California is brimming with casino gambling. A throng of federally recognized tribes operate Las Vegas-style casino slots and table games, while many commercial operators, licensed by the state, offer card rooms only. But it’s become quite clear that the last thing city leaders in San Jose, CA want are casino slots in their community.
The Bay Area’s Muwekma Ohlone Tribe is petitioning for federal recognition. The San Jose City Council was prepared to sign off on a resolution in support of the tribe’s request until one simple question arose at a meeting that was expected to finalize the issue earlier this week.
The conversation turned in a whole new direction at that point, with City Attorney Rick Doyle admitting lack of cognizance towards the tribe’s rights, once federal recognition is obtained. “I don’t know the specifics of this recognition and how this might impact that,” Doyle responded.
San Jose’s Vice Mayor Rose Herrera chimed in with her belief that bringing Las Vegas-style casino slots to the community is not their intent. Herrera, who previously helped to script a detailed memo in support of the Muwekma Ohlone’s rights for recognition, said the tribe’s verbal intent was to obtain “cultural recognition”.
Herrera told the Council that, prior to her co-writing that memo, she specifically asked tribal leaders if their intentions were to build a casino. “They said no,” she contended. “They were pretty emphatic that wasn’t the direction they were going in.”
Decision Deferred to Oct. 18
However, in the eyes of the City Council, the question remains. As a federally recognized tribe, would the Muwekma be able to open a casino slots and table games facility in San Jose? There was obviously enough doubt surrounding the testimony of the Vice Mayor to convince them to defer the signing of a resolution to support the tribe’s cause until more information could be obtained.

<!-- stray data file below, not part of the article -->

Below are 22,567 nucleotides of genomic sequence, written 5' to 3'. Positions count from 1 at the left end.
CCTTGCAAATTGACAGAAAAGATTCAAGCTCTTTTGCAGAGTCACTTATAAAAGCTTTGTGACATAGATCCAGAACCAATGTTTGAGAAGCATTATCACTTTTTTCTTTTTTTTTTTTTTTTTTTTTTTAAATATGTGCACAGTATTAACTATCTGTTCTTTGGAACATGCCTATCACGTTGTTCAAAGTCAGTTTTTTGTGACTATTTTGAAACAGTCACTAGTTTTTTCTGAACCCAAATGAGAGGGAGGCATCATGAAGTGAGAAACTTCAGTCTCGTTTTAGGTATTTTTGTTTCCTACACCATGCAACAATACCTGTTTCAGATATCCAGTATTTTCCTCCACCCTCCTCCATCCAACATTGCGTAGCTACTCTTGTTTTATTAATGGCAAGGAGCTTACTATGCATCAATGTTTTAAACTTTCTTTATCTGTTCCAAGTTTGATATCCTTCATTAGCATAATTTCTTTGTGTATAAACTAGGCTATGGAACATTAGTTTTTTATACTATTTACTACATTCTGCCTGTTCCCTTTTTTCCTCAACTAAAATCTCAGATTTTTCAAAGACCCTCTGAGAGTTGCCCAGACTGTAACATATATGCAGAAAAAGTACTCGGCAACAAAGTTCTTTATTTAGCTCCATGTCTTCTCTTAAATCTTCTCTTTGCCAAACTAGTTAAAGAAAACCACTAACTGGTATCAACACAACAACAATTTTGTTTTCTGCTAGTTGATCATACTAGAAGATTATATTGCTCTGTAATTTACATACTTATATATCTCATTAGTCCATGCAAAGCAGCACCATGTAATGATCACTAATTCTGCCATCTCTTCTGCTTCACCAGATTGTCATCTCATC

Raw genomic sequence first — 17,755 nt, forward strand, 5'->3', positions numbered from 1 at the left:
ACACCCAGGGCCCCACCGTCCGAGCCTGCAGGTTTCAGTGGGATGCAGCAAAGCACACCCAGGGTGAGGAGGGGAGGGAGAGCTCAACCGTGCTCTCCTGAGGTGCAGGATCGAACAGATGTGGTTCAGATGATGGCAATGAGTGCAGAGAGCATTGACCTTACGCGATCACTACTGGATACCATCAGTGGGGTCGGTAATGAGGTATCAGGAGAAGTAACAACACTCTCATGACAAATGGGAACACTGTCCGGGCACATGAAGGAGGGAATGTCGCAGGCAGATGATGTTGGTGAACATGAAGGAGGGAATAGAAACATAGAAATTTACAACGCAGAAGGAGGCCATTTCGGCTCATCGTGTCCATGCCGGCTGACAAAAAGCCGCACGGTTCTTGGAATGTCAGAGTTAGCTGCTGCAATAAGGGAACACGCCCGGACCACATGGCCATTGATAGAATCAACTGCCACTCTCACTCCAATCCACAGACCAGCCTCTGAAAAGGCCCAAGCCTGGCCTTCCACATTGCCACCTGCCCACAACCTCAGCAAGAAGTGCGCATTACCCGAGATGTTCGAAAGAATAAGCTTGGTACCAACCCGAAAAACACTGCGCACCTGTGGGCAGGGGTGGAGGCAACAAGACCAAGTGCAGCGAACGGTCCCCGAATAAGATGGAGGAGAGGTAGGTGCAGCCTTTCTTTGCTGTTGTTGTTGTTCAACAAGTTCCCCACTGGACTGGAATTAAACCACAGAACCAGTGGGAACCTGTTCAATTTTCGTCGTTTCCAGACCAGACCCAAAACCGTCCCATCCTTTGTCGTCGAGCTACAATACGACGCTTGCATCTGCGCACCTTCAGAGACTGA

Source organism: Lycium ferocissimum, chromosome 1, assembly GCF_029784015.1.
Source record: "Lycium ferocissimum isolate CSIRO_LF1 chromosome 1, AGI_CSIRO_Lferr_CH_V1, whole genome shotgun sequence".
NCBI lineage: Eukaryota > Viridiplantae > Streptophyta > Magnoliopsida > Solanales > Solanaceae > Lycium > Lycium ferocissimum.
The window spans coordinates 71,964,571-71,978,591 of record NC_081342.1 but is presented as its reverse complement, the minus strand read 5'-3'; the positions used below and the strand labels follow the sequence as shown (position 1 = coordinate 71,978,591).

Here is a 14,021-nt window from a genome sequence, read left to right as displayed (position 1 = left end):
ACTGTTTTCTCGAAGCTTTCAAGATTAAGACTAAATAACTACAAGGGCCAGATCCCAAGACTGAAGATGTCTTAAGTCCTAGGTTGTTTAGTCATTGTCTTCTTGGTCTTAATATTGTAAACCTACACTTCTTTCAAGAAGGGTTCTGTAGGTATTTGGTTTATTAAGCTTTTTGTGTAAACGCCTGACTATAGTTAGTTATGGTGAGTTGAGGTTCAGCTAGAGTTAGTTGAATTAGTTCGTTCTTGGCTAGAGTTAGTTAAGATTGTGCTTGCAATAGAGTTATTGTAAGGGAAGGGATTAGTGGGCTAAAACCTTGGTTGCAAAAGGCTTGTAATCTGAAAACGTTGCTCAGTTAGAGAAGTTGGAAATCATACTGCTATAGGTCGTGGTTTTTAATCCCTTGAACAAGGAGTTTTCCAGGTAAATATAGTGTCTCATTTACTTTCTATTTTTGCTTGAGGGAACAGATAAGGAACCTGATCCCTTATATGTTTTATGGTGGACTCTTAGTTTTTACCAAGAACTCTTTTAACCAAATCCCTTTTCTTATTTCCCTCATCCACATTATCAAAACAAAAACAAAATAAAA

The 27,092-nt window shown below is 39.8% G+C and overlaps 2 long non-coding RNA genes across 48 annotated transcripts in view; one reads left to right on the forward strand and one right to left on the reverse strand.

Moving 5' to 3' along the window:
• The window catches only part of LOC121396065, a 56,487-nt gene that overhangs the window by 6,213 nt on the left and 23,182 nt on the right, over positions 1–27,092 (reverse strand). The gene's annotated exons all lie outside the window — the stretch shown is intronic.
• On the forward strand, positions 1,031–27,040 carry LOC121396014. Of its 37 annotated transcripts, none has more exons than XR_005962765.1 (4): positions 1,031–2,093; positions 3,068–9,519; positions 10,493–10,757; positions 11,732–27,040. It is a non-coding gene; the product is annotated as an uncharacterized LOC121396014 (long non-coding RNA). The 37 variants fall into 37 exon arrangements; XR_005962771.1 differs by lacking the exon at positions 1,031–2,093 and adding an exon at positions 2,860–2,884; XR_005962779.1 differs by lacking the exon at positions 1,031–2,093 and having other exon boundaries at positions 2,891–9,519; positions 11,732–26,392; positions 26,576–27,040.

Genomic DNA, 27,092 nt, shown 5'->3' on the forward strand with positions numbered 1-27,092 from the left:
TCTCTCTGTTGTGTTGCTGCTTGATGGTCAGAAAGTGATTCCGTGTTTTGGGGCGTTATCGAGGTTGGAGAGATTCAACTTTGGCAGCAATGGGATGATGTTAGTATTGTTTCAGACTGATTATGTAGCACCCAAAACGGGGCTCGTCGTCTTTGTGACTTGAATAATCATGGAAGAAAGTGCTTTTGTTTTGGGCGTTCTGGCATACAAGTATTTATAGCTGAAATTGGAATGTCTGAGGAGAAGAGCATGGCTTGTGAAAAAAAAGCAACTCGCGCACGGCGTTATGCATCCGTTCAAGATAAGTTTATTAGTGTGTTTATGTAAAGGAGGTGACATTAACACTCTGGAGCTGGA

As an attorney, Doyle holds the foremost intellect on the subject between all City Council members. He said he would look into the matter, and should be able to provide an answer to the question by October 18. The result was a unanimous vote to defer their decision until that date.
2 Poker Rooms, but No Casino Slots in San Jose
San Jose is currently home to a pair of gambling establishments, Bay 101 and Casino M8trix. Both are commercially owned and state regulated, unlike tribal casinos, which – due to their sovereign nature – are not required to operate under state regulations.
The City Council’s concerns revolve around the lack of state oversight and the lack of restrictions on various forms of gambling. California’s card rooms are not permitted to offer casino slots or banked table games, wherein players compete against a “house”; only card games like poker games, where player’s compete against each other.
Tribal casinos, on the other hand, may open Las Vegas-style casinos, with everything from slot machines and blackjack, to roulette, craps, baccarat and just about any other ‘house banked‘ gambling amusement one can imagine.
Fate of Muwekma Tribe In Council’s Hands
According to documents, the Muwekma Ohlone Tribe has lived in the San Francisco Bay Area for the last 13,000 years. There are currently about 550 living members.
The tribe’s federal recognition was stripped away in 1927 following the 1925 publication of Kroeber’s Handbook, erroneously declaring the Muwekma extinct. A request for recognition was submitted in 2002, but the Bureau of Indian Affairs declined to even look at it.
The Muwekma’s fate now lies in the hands of the San Jose City Council, as without their support, federal recognition is all-but guaranteed to be denied. That support now hinges solely on the result of City Attorney Doyle’s research, and the tribe’s response to certain questioning regarding their true intentions.